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I'm new to LINQ, and don't want to over do it and make this code hard to maintain.

What do you think, is this LINQ Query too long?

IList<ListViewItem> data = runAnalysis.PassAnalyses.Cast<PassAnalysis>().
  Select(passAnalysis => passAnalysis.GetValue(PeakStatistics.PeakStatisticsProperty)).
  SelectMany(peakStatistics => peakStatistics.Statistics.
    Where(statisticsBase => statisticsBase.Name == statisticType).
    Select(statisticsBase => new ListViewItem {Content = statisticsBase})).ToList();
share|improve this question
    
doing everything in 1 query is always better than in a lot of smalls.... especially with linq. – Stefanvds Sep 2 '10 at 20:58
6  
Why? None of it is actually run until you enumerate the results. – Mark Sep 2 '10 at 21:02
up vote 10 down vote accepted

I would say it's complicated due to nesting - but doesn't really need to be. Here's an example of a query which will give the same results (I think), but is simpler...

IList<ListViewItem> data = runAnalysis.PassAnalyses
      .Cast<PassAnalysis>()
      .Select(pass => pass.GetValue(PeakStatistics.PeakStatisticsProperty))
      .SelectMany(peakStats => peakStats.Statistics)
      .Where(statisticsBase => statisticsBase.Name == statisticType)
      .Select(statisticsBase => new ListViewItem {Content = statisticsBase})
      .ToList();

Without the nesting, it's easy to see how the transformation goes:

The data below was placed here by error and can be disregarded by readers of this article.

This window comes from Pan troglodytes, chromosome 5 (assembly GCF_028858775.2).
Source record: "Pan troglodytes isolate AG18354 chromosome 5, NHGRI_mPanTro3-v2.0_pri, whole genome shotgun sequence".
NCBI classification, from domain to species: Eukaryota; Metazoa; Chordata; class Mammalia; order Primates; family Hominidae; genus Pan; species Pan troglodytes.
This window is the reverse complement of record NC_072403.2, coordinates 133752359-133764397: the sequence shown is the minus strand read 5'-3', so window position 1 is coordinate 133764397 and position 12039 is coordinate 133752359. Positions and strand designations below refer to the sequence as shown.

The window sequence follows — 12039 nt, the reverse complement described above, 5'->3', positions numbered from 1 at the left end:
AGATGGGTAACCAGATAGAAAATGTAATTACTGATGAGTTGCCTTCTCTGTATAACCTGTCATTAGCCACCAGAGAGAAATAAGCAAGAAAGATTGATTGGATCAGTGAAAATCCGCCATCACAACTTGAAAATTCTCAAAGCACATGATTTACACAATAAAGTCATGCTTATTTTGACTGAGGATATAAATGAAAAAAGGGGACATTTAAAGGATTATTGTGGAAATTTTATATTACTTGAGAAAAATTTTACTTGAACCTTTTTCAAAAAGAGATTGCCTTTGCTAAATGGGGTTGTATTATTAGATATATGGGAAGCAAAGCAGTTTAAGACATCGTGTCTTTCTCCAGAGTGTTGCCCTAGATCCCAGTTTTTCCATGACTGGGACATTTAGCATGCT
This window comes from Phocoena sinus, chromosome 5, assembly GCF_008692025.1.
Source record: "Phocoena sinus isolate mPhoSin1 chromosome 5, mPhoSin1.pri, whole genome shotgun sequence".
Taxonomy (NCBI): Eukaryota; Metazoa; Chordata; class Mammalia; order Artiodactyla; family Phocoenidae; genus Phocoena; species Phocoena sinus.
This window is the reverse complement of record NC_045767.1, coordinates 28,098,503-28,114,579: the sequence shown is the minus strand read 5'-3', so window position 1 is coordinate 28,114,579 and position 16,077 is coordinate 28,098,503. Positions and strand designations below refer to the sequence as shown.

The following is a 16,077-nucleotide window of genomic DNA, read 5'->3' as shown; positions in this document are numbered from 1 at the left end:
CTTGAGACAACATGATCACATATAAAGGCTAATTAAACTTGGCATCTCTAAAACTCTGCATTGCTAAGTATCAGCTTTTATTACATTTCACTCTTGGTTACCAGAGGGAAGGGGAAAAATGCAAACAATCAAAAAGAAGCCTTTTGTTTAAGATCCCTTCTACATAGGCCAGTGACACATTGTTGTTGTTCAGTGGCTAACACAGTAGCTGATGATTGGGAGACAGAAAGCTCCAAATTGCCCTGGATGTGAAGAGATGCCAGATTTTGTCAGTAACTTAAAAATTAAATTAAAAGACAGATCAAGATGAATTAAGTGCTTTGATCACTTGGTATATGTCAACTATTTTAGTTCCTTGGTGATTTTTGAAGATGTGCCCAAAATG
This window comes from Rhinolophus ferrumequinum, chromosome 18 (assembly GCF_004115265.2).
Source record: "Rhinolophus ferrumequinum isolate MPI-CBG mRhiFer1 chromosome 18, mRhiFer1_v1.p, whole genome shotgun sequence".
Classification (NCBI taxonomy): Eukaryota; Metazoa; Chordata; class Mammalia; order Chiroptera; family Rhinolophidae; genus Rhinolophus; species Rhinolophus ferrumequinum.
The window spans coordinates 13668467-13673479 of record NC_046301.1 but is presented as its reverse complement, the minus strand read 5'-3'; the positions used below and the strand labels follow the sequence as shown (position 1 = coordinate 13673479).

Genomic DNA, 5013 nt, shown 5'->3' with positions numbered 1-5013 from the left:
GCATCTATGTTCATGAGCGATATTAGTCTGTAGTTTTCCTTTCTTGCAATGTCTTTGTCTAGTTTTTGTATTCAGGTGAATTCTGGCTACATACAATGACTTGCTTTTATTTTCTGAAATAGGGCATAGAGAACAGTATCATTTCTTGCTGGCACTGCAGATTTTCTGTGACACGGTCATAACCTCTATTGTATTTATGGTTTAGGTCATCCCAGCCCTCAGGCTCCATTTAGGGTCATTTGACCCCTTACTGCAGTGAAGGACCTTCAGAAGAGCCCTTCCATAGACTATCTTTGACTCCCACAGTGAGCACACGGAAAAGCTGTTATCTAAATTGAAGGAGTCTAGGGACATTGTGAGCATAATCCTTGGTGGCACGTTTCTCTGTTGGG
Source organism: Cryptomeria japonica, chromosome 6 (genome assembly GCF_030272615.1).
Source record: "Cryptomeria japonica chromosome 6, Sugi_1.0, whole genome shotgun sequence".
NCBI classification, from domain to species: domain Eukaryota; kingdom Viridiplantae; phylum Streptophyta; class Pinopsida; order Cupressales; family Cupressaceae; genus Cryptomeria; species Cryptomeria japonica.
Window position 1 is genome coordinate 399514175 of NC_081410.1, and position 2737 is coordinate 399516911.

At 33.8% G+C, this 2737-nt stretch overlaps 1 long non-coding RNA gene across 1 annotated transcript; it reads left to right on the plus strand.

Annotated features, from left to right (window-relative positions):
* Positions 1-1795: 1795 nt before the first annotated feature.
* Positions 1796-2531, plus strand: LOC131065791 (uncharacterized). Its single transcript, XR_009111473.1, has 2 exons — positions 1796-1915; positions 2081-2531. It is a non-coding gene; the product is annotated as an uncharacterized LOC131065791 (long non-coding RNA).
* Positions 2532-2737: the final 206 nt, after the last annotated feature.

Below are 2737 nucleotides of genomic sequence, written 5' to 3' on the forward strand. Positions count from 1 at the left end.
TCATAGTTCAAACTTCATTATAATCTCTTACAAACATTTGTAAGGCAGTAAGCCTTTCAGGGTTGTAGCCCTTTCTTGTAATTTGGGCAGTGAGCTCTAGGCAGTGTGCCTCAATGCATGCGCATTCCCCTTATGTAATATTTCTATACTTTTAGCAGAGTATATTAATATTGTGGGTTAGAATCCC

• Start with PassAnalyses
  • Cast each item to a PassAnalysis
  • Select the PeakStatistics
  • From each element, select all the Statistics within it, and flatten this sequence
  • Filter any statistic with the wrong name
  • Convert each result into a ListViewItem
  • Convert the whole sequence into a list

At this point, it's easy to convert it into a query expression:

IList<ListViewItem> data =
   (from PassAnalysis pass in runAnalysis.PassAnalyses
    from statsBase in pass.GetValue(PeakStatistics.PeakStatisticsProperty)
                          .Statistics
    where statsBase.Name == statisticType
    select new ListViewItem { Content = statsBase })
   .ToList();

Note that I've elided the first Select and the SelectMany; you could use a let clause if you wanted. Also I've used an explicit type for the pass range variable, to make the compiler generate the Cast<PassAnalysis >() call.

This is slightly different to the original version, as it will use a different form of SelectMany which propagates the original pass value too, but the results will be the same.

Calling ToList() at the end is somewhat ugly as there's no query expression syntax for it... but you could use an intermediate variable for that:

var query = ...;
IList<ListViewItem> data = query.ToList();
share|improve this answer
    
This is great, very informative, thank you. – mkocubinski Sep 3 '10 at 12:37

IMO the query is fine, although it looks somewhat dense. You could reformat it a bit to be more spacey:

var query = from analysis in runAnalysis.PassAnalyses.Cast<PassAnalysis>()
            let value = analysis.GetValue(PeakStatistics.PeakStatisticsProperty)
            from statistic in value.Statistics
            where statistic.Name == statisticType
            select new ListViewItem { Content = statistic };

IList<ListViewItem> data = query.ToList();
share|improve this answer
4  
+1 the sql syntax makes it WAY easier to read... – Gordon Gustafson Sep 2 '10 at 21:07
    
For some reason I like the the method chaining way better. – ChaosPandion Sep 2 '10 at 21:12
    
@ChaosPandion: That's probably why we have both in C# :-) – dtb Sep 2 '10 at 21:13

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